Anthologies are not my favorite form of storytelling. I always feel like I am getting cheated out of depth of character and plot. At 103 minutes, “Dead of Night” doesn’t give you a lot of that. 
There are basically 5 tales. Besides the over-running plot line of deja vu, each of the other tales is told by a guest at the house. 

The first is told by ex race car driver Anthony Baird (Hugh Grainger). This is our original version of “Twenty Two”. In this case, it’s a wide awake dream from his hospital room while recovering from a racing accident. Though it’s bedtime, and his radio is playing, it suddenly grows very quiet. The radio fades out, the clock stops ticking, and outside birds tweet. He goes to the window, and parts the drapes to see that it is daytime, and there is a horse-drawn hearse below. The driver smiles and says, “Just room for one inside, sir.”  I guess you can figure how the rest of it goes….instead of a plane, it’s a bus that goes over the bridge, with our friend the hearse driver as the ticket taker. It’s a great story, but if you are familiar with the Twilight Zone version, you pretty much know what’s coming.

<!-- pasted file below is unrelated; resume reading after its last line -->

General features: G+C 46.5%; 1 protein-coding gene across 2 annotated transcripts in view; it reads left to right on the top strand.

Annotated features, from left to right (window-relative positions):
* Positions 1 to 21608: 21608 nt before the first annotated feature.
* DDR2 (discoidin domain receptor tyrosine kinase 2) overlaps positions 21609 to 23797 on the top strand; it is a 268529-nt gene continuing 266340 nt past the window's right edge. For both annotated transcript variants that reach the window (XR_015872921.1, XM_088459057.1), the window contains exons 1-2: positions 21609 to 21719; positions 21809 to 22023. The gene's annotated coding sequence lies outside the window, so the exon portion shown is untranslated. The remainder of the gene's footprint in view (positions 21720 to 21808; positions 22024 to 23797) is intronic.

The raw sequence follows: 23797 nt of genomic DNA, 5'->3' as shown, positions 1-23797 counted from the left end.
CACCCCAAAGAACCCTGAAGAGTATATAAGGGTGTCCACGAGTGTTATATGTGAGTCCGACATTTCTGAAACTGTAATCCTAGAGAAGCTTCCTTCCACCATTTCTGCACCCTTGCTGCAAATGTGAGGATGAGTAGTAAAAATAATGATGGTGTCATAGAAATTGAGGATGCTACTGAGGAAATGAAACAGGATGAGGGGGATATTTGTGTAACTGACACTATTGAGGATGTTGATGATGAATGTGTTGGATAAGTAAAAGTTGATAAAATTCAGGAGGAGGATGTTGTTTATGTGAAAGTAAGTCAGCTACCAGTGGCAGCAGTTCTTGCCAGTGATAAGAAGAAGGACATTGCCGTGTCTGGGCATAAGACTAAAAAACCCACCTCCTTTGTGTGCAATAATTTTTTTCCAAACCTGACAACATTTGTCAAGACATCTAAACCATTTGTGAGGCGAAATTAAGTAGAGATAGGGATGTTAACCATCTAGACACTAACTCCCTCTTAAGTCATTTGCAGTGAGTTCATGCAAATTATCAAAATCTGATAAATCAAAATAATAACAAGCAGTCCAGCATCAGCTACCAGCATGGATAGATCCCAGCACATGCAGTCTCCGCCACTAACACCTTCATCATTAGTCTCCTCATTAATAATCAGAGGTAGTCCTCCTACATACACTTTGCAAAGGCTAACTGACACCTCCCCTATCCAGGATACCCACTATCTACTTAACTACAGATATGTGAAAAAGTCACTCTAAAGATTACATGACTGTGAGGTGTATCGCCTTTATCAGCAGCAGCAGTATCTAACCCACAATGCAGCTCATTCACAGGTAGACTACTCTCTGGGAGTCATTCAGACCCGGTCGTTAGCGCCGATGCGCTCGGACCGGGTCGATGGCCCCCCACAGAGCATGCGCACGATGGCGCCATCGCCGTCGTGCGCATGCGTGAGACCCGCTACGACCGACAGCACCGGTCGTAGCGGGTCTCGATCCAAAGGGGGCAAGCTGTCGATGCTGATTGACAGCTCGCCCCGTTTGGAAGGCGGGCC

Young Sally (a 15 year old Sally Ann Howes) follows with a classic ghost story. She is playing a version of “Hide and Seek” at a Christmas party in an old house that she has been told by another child is haunted. Of course she stumbles upon a room and a crying child. Since all the children are in costumes, it isn’t remarkable to Sally that the child is in period dress from the 1860’s. He tells her he is scared of his half-sister, Constance. Later Sally finds out that there was a child murdered in that very house, a Frances Kent murdered by his sister Constance. In 1860. What’s actually strange here, is that this is a real case from UK history, and the names were not changed. So much for the disclaimer about "any resemblance blah blah blah.” This would be like you meeting a kid called Bobby Franks in a house in Chicago, and him telling you that he’s scared of these two High School students he knows, named Leopold and Loeb.